Why are you interested in interest and currency management? Every day the global market provides your company with new opportunities which you should take advantage of. At the same time the markets are becoming more dynamic.
The export advance is a loan on a documentary basis with the payment term "documentary collection" or "documentary letter of credit". We bridge the period between the delivery of the goods and the receipt of the export proceeds or accepted bill. The documents which trigger payment serve as security.
As an importer you obtain with the advance against documents a loan for any collection or letter of credit documents. Repayment is made from the proceeds of the imported goods sold on.
Reduce liquidity risk
In export business many aspects need to be considered, including the risk to one's own liquidity. Forfaiting provides a solution here. With forfaiting you sell us receivables relating to your export business which are due at a later date. In doing so you improve your liquidity. And you prevent claims for compensation being made against you.
By selling the receivables, we assume the risk of default for you. This means that claims for compensation cannot be made against you if the importer is unable or unwilling to pay. You are liable solely for the validity of your receivable.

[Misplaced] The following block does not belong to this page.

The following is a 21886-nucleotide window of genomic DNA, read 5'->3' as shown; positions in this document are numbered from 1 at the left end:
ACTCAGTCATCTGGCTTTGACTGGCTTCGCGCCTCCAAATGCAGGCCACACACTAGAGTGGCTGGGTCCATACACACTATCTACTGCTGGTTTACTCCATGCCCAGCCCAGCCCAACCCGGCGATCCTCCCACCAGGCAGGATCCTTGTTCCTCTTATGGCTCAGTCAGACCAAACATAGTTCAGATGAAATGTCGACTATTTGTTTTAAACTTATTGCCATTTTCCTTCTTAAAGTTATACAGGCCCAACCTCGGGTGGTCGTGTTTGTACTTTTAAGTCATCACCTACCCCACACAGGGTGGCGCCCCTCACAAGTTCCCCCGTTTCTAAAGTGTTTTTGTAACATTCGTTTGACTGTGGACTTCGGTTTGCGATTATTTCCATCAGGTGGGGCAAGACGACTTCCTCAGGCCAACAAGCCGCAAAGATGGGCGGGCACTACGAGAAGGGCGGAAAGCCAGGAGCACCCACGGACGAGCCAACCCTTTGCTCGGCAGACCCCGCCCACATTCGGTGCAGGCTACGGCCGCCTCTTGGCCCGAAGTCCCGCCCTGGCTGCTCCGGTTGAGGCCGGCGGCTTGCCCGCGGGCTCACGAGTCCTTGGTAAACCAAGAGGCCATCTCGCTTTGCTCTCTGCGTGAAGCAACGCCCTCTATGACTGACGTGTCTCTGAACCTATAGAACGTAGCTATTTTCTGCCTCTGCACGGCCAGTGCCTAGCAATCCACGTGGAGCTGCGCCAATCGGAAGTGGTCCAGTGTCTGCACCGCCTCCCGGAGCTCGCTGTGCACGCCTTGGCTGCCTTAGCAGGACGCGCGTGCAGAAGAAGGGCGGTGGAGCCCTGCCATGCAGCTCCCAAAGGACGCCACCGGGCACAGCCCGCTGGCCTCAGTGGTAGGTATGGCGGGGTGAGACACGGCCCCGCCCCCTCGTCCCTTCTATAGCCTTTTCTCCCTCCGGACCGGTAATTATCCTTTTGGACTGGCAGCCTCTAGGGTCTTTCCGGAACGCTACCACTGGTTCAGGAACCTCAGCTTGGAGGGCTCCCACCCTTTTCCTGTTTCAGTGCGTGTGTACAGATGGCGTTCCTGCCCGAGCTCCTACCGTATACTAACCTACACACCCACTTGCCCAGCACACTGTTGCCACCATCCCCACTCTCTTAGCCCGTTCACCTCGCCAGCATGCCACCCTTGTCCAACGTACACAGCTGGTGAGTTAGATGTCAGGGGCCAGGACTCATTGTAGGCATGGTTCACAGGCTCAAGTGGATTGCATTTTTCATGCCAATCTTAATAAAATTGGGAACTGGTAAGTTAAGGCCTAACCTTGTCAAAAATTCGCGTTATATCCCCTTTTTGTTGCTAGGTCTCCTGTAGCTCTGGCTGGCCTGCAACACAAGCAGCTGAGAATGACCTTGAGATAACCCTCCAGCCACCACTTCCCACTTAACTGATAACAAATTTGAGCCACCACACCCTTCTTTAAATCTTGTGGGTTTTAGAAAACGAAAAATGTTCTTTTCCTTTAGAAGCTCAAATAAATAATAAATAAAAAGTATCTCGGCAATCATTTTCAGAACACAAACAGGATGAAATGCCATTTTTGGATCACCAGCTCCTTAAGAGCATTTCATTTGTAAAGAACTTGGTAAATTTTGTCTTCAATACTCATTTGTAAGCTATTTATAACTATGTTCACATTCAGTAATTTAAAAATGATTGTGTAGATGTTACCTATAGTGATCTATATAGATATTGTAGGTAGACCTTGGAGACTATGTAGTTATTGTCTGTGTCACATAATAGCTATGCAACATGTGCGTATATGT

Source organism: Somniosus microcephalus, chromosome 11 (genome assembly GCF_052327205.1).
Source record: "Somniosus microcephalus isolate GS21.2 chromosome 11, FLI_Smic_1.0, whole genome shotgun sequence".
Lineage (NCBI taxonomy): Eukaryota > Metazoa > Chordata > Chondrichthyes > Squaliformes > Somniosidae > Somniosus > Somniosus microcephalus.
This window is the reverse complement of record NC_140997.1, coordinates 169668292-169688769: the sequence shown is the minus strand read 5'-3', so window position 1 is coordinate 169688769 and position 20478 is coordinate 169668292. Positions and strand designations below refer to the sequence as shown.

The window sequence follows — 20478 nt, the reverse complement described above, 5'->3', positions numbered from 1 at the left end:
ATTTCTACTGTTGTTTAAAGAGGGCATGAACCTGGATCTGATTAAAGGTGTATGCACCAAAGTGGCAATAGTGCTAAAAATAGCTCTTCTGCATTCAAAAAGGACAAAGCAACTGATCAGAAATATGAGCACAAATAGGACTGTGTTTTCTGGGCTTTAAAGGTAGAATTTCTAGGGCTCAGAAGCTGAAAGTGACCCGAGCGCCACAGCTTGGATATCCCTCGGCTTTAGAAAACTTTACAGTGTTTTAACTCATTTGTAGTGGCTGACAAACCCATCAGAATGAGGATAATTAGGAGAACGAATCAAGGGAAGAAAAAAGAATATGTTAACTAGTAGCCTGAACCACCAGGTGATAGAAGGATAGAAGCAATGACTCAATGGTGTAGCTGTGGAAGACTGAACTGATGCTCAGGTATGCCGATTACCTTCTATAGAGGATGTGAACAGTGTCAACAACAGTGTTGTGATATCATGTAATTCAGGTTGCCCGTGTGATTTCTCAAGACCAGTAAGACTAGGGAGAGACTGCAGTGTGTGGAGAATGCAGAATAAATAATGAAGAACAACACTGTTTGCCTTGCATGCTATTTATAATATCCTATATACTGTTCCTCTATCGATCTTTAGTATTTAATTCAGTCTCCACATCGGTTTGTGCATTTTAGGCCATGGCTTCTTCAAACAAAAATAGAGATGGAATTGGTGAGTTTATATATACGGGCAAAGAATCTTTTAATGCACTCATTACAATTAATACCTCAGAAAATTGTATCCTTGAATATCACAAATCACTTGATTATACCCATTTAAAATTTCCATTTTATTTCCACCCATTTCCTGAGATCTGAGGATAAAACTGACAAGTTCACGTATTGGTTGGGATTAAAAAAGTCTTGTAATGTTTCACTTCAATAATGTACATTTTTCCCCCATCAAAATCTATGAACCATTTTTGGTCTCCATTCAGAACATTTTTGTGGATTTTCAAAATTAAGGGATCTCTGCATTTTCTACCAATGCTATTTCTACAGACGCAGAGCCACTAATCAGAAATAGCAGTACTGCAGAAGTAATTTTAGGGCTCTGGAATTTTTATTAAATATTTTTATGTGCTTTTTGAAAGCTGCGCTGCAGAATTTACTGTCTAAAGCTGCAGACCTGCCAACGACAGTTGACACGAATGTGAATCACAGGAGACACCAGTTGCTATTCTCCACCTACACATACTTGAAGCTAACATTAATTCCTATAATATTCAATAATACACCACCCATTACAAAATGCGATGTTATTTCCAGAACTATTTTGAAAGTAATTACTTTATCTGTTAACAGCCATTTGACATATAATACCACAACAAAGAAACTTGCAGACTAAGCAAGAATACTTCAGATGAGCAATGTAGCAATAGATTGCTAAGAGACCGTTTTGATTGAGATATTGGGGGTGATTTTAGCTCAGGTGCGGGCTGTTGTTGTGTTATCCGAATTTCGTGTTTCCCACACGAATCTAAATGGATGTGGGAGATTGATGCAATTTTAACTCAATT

Two important benefits
You no longer bear the economic risk for your export business and we even assume country and currency risk for you. This allows you to cost precisely.
Plan well for success
It is best if you plan the forfaiting before concluding the export transaction. The costs incurred can be included in the price of your delivery and you agree with the customer a payment with a bonded loan. Here the importer undertakes to pay the agreed sum himself. Thanks to forfaiting, the payment term which you grant your customer does not affect your liquidity.
Commitment to buy or protect with a letter of credit
With an export letter of credit, the exporter can also request his house bank to make an abstract promise to pay (confirmed letter of credit), provided the opening of the letter of credit allows for this.
However, the opening of the letter of credit often does not include a confirmation statement. If the exporter would still like the joint liability of his house bank, there is the option of a "commitment to buy or protect", which can be stipulated in a separate contract. This is virtually the same commitment as a letter of credit confirmation, only without the bank issuing the letter of credit being informed.
The costs of this additional risk protection are calculated based on the risk in the home country and the counterparty risk of the importer's bank.